Stashed away in the office of U.S. Rep. John Dingell (D–Mich.) is a letter written by a colonial-era British parliamentarian. The letter, which he said he reads from time to time, states in part: “I owe the people, I serve the duty of the British truth, the greatest decency, the greatest humility and the greatest ethics.”
At a discussion held at the Gerald R. Ford School of Public Policy yesterday, Dingell told the crowd of about 100 students that the letter serves as more than a symbol of his civic responsibility to the public — it reminds him of what he believes has gone wrong with Congress in the last decade. Dingell criticized the representative body for its persistent partisanship, unfulfilling promises to the public and its abdication of public duty.
Dingell, who is the longest-serving member in the history of the House of Representatives, said he was “distressed” at the current state of politics in Congress. At the event, he repeatedly attacked the lack of bipartisanship between Democrats and Republicans and blamed it for many of the issues in Congress today.
“I remember in Congress when members had huge differences but great friendships that went across the aisle,” he said. “That still exists among some of the older members, and it’s possible it could be done. But the taxpayers, the voters, the media have got to tell Congress, ‘You work for us. We expect that you will not have the kind of hostile, destructive behavior that we’re seeing.’”
Dingell said the kind of bipartisanship he remembers from his earlier “puppy” years in congress is still possible, noting the efforts he’s made with current members of Congress. However, he blamed the current situation, in part, on the inability of many representatives to make their duty to the public a priority.
“We have to sit down and say look (what my Dad told me): Son, the best politics is the best public service,” he said. “If you do what is best for the country, the people are going to put you back into power. If you don’t, they won’t.”
Dingell recalled when he warned his father, who preceded him in serving in Congress, about candidates who were preparing to run against him during re-election periods.
“Dad would say to me, ‘Son, don’t worry. I take care of my people,’” Dingell said. “That’s a great rule to follow, but I don’t think a lot of my colleagues have.”
When discussing legislative issues, Dingell said he favors some form of union between gay and lesbian couples, though he did not comment specifically on marriage equality.
Dingell also decried the influence of money on politics, labeling the Citizens United Supreme Court decision likening corporations to people as “absolutely outrageous.” He said he spent $19,000 on his first campaign, much less than the hundreds of millions of dollars politicians spend on campaigns now.
Dingell still defended members of Congress against frequent accusations that they mislead the public. He said it is easy for members of the public to confuse their changing ideals with learning on the job, and using questionable sources of information as distortion.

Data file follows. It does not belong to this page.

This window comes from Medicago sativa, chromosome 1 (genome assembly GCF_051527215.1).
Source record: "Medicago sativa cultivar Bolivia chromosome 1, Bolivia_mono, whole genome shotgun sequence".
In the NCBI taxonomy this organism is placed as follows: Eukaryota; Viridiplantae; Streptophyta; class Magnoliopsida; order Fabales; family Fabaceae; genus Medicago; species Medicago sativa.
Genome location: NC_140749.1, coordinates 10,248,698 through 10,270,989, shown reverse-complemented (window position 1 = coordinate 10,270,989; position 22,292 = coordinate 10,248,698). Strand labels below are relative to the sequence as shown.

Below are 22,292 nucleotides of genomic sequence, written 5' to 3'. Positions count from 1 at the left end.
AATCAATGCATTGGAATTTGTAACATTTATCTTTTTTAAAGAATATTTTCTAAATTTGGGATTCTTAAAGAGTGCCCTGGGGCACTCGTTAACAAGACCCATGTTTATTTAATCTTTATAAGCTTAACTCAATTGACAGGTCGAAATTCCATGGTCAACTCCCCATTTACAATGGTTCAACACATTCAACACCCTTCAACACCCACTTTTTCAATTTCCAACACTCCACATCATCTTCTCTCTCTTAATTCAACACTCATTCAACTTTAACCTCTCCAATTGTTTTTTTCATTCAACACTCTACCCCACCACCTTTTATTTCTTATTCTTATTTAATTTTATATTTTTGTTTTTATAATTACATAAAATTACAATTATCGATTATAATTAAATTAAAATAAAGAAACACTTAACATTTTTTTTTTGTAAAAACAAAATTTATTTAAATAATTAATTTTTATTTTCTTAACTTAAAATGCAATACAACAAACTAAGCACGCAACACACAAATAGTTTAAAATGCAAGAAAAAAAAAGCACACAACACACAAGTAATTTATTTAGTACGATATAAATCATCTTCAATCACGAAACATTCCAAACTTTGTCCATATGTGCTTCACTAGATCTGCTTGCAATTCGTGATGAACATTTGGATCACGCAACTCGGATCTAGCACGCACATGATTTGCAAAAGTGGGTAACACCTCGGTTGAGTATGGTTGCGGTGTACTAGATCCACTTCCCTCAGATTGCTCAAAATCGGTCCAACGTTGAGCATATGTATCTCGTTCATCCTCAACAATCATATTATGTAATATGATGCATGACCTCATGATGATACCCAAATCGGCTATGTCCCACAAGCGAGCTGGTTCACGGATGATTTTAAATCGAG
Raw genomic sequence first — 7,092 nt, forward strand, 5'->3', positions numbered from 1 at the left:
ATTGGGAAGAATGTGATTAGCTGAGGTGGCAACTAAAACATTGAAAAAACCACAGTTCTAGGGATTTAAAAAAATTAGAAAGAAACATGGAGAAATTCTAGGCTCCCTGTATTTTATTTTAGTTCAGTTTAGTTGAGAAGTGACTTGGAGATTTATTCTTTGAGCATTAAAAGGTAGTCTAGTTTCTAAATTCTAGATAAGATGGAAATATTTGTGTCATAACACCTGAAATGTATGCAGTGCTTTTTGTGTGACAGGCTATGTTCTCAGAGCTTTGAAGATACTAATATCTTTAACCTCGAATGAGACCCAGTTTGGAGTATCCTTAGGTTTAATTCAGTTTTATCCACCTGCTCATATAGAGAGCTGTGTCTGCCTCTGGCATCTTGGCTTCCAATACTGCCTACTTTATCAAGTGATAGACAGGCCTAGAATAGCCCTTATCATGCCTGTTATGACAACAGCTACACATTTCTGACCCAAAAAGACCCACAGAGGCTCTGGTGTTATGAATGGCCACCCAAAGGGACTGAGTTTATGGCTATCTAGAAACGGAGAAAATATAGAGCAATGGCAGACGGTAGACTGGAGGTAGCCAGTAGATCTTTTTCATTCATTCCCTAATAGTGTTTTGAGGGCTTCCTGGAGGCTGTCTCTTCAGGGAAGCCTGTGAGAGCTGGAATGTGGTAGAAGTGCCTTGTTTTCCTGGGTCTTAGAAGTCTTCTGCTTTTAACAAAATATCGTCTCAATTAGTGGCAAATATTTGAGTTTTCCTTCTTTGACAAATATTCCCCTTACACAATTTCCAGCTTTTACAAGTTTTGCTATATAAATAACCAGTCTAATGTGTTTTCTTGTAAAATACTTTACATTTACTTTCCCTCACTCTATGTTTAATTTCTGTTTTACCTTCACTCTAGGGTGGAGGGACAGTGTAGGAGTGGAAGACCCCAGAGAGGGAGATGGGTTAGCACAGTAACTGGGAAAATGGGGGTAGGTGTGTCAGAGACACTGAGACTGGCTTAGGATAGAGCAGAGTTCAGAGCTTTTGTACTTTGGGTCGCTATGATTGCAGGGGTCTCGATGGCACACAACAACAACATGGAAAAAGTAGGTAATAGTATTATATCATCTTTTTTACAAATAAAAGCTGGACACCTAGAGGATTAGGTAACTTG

“Most (members), honestly, are trying to tell you the truth,” he said. “Some of them will view the truth as something they heard on some broadcast or read in some kind of a newspaper or heard in church, and every once in a while, those folks are right and every once in a while, they’re wrong.”
Dingell added that lobbyists and special interests are wrongly criticized for harming the political process. While he admitted that many lobbyists go too far in pursuing members of Congress, he said precluding them from voicing their opinion would be a violation of democracy.
“The fact of the matter is that everybody is entitled to be heard,” he said. “Everybody, including lobbyists, has a right to be heard and their concerns be evaluated properly in the process of writing legislation.”
In an interview after the event, Public Policy Dean Susan Collins said she appreciated that Dingell answered so many questions and contributed to a transparent atmosphere.
“Not everyone has to agree with his standpoints, but I think he does an excellent job explaining why he holds certain positions,” Collins said.
Collins pointed to Dingell’s assertion of seeking accurate facts on a particular issue as an important lesson she hoped that students learned from the event.
Many students echoed Collins, and said they enjoyed the opportunity to hear from Dingell even if they did not share his opinions.
Rackham student Ariel Pearl-Jacobvitz said she welcomed the chance to hear about Congress’s problems from an insider.
“My biggest problem with politics is politics for the sake of politics — egos in the way of actually getting things done and politicians seeing themselves as lords over men,” Pearl-Jacobvitz said. “There’s just an issue when it becomes this horse and pony show.”
Rackham student Andrew Bracken said Dingell offers interesting insight into the legislative process.
“He’s kind of an institution in himself,” he said.